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17. Buddhist Nuns: Changes and Challenges

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pp. 255-274

Many Buddhist temples and Dharma centers in the West are maintained primarily through the efforts of nuns. These nuns serve their temples and centers in a variety of capacities—as organizers, administrators, teachers, translators, accountants, counselors, secretaries, and housekeepers. ...

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18. Neither Monk nor Nun: Western Buddhists as Full-Time Practitioners

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pp. 275-284

Buddhism has now come to Western lands, to Europe and North America, where it is undergoing changes and appears differently than in Asia. One striking difference, compared with the East, is the presence of Western laywomen as teachers in non-Buddhist venues. ...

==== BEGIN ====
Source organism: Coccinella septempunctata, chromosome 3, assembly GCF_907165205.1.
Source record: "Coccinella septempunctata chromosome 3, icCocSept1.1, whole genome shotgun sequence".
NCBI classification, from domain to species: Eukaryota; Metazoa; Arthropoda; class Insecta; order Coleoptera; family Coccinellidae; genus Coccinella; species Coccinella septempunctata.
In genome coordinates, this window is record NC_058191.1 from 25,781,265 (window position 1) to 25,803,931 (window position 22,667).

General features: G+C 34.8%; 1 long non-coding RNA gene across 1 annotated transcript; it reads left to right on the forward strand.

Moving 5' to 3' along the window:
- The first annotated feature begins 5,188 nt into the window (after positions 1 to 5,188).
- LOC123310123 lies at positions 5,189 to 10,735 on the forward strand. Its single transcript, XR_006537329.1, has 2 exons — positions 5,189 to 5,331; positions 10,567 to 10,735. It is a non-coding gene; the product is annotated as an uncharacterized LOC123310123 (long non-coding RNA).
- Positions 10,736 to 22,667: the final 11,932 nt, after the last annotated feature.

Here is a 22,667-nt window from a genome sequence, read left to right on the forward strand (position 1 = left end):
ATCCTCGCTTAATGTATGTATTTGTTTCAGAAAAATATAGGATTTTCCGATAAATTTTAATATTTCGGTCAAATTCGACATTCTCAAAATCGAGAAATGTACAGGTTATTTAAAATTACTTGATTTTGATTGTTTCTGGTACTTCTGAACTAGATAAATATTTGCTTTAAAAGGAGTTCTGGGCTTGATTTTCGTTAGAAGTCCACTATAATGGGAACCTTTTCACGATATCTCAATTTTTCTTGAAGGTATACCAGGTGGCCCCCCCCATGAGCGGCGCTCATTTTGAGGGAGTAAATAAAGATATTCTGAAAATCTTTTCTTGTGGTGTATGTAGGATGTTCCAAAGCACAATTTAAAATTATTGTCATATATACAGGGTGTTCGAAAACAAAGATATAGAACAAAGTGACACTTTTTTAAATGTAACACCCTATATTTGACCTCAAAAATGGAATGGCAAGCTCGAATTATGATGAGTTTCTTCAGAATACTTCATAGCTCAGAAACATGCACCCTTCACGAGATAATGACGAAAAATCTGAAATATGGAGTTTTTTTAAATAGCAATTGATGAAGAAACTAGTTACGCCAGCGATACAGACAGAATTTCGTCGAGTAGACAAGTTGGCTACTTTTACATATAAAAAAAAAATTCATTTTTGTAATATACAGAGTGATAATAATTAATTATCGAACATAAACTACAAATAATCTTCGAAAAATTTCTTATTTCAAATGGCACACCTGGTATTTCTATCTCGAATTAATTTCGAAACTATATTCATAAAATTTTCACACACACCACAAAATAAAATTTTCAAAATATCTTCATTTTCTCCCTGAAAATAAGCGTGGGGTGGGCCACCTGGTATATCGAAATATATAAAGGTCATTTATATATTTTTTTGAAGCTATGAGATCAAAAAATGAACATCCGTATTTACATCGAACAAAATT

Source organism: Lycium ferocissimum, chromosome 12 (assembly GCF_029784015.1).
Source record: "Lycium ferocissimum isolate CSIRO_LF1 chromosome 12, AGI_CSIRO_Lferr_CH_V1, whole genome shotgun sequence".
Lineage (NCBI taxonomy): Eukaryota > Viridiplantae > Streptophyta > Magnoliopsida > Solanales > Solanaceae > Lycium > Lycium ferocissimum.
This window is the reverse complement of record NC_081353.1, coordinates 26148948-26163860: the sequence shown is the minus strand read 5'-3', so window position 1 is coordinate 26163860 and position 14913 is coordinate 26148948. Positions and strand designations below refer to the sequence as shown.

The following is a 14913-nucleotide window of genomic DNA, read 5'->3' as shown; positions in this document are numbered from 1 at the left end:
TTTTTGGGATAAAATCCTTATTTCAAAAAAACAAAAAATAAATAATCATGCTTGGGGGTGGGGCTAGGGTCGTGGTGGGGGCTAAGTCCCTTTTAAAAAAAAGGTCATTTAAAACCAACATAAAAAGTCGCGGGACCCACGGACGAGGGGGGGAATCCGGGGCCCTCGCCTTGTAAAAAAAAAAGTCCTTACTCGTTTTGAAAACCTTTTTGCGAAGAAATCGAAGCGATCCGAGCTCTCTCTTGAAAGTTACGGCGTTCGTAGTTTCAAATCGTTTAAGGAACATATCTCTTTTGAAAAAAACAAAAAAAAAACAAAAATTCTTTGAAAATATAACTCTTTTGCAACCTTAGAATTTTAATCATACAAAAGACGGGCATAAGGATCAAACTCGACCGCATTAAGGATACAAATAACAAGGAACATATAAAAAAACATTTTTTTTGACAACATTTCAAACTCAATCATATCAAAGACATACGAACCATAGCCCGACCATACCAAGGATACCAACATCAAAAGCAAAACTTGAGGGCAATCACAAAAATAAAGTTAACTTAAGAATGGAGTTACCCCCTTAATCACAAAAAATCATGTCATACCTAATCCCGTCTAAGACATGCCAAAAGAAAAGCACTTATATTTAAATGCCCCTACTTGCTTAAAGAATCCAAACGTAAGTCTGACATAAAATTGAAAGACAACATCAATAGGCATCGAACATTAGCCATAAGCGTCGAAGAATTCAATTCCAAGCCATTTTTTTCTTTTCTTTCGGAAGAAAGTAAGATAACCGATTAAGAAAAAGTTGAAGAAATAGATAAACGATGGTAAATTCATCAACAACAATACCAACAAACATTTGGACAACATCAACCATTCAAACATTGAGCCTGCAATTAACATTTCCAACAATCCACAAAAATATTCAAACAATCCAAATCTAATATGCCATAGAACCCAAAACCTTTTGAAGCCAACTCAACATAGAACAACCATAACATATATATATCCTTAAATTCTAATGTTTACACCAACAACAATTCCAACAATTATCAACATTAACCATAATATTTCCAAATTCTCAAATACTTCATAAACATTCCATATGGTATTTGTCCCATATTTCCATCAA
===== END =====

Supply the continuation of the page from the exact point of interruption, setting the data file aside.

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19. Virtues without Rules: Ethics in the Insight Meditation Movement

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pp. 285-306

Observers have commented that for Buddhism to take firm hold in the West it needs to develop a well-articulated ethic. This chapter is a study of how Buddhist ethics is taught within one rapidly growing movement of Western Buddhism: what I will be calling the Insight Meditation movement. ...

Part V: Buddhism Facing New Challenges

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20. The Roar of the Lioness: Women’s Dharma in the West

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pp. 309-323